December, the beginning of the meteorological winter, started off sunny and cold. A good time to nip out with the camera and see what was happening in the countryside.

OLYMPUS DIGITAL CAMERA

Lots of Christmas markets and other events happening in the county, but it’s not something I really celebrate now. Maybe as you get older the whole Christmas furore gets a bit much. I am not religious and my children are adults with children of their own. I don’t need expensive gifts and I am a little tired of the whole consumer aspect of the season. We are bombarded with adverts and emails from October to spend our cash, or more likely credit. And perhaps it is time to say goodbye to the Victorian traditions of Christmas, the cards, the tree, Santa Claus, crackers and decorations. Oh, yes, those Victorians were great at commercializing Christmas.

I’m not totally against a little cheer at this time of the year, after all in pagan times it was a celebration of the winter solstice when people had a feast and made merry and decorated their homes with holly and ivy  and mistletoe, encouraging the return of spring, and goodness knows we can all do with encouraging that. Father Christmas, dressed in green, was part of this midwinter festival. But it was the Victorians who transformed the idea of Christmas so that it became centred around the family. The preparation and eating of the feast, decorations and gift giving, entertainments and parlour games – all were essential to the celebration of the festival and were to be shared by the whole family. And yes, they brought in the idea of the turkey and singing carols.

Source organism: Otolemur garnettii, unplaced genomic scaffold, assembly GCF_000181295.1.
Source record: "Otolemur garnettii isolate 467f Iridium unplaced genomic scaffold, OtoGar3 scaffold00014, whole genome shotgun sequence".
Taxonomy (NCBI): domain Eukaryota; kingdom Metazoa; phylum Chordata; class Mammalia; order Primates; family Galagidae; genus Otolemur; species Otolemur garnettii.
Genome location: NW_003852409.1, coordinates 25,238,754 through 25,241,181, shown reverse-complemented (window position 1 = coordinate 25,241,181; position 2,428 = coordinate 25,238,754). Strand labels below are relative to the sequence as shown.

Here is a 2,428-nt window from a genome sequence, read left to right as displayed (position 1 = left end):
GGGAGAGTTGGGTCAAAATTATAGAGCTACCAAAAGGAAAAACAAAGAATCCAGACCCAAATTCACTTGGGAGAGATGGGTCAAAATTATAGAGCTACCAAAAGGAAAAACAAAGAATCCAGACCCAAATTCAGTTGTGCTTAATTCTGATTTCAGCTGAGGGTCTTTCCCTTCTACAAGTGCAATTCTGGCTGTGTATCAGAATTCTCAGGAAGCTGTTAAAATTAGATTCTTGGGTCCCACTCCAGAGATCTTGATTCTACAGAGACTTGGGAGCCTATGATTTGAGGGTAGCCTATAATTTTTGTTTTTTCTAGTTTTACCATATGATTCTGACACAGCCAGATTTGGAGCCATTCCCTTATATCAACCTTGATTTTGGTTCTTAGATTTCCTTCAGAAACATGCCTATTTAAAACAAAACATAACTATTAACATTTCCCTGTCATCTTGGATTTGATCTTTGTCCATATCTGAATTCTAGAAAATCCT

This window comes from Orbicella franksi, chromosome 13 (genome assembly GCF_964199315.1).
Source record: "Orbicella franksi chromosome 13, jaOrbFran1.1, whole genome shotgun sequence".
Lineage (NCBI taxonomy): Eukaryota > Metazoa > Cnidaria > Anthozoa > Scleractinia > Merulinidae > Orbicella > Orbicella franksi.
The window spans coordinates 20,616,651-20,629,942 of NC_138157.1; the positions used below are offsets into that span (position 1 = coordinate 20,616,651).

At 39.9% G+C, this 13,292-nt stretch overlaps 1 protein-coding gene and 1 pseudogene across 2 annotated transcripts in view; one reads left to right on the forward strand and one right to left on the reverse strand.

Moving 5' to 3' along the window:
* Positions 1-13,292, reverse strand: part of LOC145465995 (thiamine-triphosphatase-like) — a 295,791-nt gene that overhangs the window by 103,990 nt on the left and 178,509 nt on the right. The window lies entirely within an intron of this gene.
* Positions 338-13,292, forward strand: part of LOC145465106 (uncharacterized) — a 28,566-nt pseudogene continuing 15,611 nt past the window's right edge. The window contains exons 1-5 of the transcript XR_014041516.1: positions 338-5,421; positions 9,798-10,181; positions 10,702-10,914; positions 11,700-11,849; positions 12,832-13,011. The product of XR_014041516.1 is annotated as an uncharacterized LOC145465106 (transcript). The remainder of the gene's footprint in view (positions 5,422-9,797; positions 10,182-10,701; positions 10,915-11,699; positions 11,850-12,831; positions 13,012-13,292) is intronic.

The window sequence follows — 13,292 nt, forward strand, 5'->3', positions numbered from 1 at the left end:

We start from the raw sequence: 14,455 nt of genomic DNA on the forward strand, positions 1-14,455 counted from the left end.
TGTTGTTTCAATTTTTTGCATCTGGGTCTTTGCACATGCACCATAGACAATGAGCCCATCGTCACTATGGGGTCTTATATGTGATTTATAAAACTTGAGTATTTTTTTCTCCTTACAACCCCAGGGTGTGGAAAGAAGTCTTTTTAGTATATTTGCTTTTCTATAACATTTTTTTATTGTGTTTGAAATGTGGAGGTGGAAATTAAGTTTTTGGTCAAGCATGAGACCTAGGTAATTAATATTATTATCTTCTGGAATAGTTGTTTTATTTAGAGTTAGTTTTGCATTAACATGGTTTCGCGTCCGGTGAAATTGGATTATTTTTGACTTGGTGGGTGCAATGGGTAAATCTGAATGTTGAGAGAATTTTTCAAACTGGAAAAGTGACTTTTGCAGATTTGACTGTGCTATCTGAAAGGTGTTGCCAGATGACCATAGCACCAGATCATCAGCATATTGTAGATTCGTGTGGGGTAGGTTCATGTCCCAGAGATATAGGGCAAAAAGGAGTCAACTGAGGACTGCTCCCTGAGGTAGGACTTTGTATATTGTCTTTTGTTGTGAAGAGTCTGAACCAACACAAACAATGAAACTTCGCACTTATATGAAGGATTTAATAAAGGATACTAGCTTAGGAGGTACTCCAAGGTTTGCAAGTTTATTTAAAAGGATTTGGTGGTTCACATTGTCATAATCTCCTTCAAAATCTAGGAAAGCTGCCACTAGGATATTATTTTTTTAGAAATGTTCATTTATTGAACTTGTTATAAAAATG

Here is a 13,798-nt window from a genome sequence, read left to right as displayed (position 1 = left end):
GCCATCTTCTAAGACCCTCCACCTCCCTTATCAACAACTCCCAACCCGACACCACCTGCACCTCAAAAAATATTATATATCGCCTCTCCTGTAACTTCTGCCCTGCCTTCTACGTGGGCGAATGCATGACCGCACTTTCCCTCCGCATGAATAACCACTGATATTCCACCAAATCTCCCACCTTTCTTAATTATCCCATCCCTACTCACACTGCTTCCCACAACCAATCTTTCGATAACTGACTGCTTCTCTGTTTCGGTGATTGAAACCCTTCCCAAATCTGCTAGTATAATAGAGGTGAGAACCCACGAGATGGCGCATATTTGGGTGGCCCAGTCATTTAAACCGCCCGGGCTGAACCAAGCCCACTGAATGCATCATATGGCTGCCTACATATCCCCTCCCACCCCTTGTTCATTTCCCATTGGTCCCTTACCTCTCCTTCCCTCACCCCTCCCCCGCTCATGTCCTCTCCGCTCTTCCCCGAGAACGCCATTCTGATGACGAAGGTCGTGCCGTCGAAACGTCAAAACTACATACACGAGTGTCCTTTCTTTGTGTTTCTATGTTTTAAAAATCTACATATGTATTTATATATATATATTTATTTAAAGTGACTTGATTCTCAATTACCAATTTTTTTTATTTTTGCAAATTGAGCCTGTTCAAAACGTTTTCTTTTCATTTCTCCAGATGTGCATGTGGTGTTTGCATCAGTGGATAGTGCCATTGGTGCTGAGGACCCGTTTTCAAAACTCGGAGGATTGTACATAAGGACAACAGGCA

A chess game
A chess game

I remember Christmas as a child when I got a stocking, complete with shiny new pennies, a red apple, an orange and a few nuts and maybe a couple of small toys like a dinky car and some bubbles. I always got a book, a selection box and some item of clothing – a scarf, new gloves, a hat, socks and as I got older maybe a new winter coat. A game or a jigsaw and a main present – once a bike! Now it seems that parents feel the need to spend hundreds (£$€) on their children and stockings have turned into giant sacks!

Christmas wreath
Christmas wreath